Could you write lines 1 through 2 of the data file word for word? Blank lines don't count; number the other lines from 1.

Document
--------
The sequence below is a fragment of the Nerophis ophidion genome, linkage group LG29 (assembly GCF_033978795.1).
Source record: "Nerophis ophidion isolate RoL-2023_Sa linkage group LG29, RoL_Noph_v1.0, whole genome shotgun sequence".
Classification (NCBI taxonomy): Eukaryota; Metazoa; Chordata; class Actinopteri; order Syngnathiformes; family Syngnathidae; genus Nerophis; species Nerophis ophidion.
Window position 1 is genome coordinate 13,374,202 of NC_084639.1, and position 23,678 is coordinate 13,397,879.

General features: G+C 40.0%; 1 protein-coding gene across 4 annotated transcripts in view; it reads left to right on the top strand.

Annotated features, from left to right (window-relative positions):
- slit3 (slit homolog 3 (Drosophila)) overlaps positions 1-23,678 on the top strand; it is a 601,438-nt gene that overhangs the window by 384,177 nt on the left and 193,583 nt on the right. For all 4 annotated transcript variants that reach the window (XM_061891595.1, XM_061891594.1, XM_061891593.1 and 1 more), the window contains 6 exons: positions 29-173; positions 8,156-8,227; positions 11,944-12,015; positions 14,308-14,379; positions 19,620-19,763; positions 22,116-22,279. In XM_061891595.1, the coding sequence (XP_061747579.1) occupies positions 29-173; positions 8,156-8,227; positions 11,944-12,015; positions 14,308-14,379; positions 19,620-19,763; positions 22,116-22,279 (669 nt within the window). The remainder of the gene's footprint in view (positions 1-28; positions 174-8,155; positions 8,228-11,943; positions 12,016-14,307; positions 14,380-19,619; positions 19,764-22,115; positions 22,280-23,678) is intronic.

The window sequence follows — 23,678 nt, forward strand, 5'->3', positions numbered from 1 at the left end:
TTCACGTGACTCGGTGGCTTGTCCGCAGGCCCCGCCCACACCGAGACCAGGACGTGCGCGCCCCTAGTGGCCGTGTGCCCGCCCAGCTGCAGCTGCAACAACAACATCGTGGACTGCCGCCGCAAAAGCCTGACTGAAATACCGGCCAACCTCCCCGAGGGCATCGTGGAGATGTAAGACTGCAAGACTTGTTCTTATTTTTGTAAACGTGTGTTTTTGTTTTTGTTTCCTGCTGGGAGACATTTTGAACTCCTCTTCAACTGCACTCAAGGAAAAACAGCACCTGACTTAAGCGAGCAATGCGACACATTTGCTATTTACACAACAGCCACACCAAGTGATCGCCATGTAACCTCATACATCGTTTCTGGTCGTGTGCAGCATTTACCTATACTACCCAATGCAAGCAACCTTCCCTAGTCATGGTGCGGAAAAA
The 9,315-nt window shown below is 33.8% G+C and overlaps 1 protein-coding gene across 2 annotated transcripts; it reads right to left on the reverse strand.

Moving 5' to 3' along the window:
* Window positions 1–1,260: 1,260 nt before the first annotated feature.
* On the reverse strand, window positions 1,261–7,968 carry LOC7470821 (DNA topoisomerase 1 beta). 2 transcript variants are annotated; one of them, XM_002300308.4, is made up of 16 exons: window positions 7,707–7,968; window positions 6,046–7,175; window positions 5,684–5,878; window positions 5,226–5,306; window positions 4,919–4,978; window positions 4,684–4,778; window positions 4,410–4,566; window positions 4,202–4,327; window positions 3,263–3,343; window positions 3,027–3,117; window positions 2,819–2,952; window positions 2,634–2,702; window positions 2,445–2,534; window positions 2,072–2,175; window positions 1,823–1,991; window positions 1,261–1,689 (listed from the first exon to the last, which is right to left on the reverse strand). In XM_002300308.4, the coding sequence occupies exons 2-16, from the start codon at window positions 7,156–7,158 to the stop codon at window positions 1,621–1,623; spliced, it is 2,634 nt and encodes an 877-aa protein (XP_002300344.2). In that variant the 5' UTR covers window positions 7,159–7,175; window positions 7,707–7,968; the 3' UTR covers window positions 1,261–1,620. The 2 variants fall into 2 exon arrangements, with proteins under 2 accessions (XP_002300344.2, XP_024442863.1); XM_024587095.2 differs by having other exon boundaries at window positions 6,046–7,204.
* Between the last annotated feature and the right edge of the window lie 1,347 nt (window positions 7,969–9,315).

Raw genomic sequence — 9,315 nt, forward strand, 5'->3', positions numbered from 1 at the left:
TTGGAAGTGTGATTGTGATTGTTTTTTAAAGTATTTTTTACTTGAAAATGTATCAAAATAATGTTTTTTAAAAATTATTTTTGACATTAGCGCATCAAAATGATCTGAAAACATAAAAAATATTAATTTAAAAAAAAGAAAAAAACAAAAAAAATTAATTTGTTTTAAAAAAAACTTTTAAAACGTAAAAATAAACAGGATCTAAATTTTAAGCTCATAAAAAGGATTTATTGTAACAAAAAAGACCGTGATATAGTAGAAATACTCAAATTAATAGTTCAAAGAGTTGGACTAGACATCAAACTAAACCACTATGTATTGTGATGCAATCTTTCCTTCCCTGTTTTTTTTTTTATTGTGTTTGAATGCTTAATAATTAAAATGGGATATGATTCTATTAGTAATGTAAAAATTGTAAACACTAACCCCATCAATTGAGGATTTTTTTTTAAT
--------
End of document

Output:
The sequence below is a fragment of the Nerophis ophidion genome, linkage group LG29 (assembly GCF_033978795.1).
Source record: "Nerophis ophidion isolate RoL-2023_Sa linkage group LG29, RoL_Noph_v1.0, whole genome shotgun sequence".